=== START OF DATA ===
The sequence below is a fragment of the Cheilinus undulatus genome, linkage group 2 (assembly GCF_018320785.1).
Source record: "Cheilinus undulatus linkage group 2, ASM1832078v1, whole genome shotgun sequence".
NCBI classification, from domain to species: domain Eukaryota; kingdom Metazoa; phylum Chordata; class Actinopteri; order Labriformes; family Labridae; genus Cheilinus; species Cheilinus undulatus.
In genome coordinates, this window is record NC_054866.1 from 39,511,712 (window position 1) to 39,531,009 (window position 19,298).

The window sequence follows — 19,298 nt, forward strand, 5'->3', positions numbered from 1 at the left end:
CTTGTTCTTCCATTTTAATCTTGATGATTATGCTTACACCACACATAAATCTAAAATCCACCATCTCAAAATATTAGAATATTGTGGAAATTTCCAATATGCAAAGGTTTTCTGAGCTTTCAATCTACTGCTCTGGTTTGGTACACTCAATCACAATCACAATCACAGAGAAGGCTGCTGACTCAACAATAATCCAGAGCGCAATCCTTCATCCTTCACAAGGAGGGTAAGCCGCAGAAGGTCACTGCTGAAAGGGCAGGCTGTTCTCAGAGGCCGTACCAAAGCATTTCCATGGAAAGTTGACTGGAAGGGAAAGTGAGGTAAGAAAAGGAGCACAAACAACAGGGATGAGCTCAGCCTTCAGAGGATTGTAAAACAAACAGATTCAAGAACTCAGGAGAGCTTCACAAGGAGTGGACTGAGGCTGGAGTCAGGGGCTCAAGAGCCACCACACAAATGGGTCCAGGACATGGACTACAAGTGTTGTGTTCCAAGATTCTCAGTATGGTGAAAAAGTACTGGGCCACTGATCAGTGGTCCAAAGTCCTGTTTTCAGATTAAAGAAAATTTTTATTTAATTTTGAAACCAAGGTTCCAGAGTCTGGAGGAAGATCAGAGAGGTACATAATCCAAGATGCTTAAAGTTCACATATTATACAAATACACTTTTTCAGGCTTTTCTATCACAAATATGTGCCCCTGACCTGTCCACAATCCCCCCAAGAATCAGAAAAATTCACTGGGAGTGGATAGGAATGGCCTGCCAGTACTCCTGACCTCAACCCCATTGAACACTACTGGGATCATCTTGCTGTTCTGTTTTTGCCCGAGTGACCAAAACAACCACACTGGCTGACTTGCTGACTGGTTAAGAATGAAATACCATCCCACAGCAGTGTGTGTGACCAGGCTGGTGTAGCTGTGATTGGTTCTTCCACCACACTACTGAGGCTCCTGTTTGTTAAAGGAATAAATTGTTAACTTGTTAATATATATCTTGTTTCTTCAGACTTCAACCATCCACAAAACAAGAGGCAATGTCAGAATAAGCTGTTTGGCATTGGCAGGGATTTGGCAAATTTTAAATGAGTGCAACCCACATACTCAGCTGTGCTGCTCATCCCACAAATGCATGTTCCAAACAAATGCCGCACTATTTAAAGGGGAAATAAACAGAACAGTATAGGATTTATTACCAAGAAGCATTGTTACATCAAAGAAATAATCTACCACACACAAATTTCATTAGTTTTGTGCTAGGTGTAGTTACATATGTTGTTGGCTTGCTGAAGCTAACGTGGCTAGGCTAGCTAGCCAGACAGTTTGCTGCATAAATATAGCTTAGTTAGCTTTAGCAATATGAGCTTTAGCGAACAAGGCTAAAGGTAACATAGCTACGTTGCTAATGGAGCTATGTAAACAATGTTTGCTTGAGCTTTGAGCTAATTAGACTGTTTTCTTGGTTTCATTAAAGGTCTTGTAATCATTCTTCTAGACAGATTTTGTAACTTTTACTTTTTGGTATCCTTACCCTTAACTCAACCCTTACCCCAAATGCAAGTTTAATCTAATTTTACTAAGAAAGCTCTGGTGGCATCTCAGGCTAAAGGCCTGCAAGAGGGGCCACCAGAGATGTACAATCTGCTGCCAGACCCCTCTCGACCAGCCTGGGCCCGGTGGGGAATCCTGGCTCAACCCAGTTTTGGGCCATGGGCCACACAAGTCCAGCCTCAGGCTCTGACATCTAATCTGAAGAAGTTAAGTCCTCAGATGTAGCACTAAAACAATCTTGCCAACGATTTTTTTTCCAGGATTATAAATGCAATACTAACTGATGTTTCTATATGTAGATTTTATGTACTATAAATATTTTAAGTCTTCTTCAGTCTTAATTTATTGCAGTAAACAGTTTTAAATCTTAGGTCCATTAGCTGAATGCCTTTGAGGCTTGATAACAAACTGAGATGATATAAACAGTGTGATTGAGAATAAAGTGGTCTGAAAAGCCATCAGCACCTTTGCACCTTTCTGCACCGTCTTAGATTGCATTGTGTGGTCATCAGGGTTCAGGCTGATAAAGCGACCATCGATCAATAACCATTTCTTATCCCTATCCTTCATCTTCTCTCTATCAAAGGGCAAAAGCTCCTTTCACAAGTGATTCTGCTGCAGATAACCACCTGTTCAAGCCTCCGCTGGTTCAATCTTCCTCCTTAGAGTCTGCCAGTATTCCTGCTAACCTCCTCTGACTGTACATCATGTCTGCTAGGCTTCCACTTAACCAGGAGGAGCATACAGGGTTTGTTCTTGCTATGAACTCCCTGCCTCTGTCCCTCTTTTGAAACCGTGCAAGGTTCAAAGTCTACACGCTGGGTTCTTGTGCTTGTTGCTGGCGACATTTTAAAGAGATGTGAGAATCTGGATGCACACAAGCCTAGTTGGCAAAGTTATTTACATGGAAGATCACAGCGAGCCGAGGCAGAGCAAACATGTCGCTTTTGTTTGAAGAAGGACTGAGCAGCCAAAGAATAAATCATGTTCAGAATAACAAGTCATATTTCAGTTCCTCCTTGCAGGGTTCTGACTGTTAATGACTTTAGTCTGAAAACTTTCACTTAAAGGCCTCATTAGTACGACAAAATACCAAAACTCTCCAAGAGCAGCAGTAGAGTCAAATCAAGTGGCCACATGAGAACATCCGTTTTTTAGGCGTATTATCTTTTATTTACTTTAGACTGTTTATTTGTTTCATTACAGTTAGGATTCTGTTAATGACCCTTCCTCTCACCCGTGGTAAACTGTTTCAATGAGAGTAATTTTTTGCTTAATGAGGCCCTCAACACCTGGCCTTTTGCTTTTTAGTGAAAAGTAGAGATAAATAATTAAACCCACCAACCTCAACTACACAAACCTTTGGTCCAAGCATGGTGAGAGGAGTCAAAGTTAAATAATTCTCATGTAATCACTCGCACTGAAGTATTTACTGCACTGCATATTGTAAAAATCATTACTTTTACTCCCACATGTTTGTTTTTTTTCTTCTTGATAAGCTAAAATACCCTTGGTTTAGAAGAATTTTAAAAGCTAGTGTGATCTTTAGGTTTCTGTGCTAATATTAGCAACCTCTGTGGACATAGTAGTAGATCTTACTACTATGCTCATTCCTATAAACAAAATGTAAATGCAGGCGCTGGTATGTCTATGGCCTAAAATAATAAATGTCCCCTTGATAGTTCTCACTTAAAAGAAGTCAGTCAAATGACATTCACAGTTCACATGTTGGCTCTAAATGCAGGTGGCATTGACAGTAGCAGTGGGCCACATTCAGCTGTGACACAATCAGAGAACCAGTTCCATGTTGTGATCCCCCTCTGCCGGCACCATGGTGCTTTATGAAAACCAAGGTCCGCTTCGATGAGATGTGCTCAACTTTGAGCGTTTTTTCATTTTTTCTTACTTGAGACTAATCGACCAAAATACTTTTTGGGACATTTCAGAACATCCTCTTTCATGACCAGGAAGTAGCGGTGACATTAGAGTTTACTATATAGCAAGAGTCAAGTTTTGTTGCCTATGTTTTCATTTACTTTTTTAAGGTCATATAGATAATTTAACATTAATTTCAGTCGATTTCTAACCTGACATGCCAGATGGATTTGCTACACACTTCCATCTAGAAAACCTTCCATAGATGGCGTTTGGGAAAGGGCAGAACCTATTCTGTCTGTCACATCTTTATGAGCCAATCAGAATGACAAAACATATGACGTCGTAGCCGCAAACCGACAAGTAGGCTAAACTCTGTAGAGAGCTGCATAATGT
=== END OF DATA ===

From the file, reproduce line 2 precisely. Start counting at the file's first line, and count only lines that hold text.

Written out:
Source record: "Cheilinus undulatus linkage group 2, ASM1832078v1, whole genome shotgun sequence".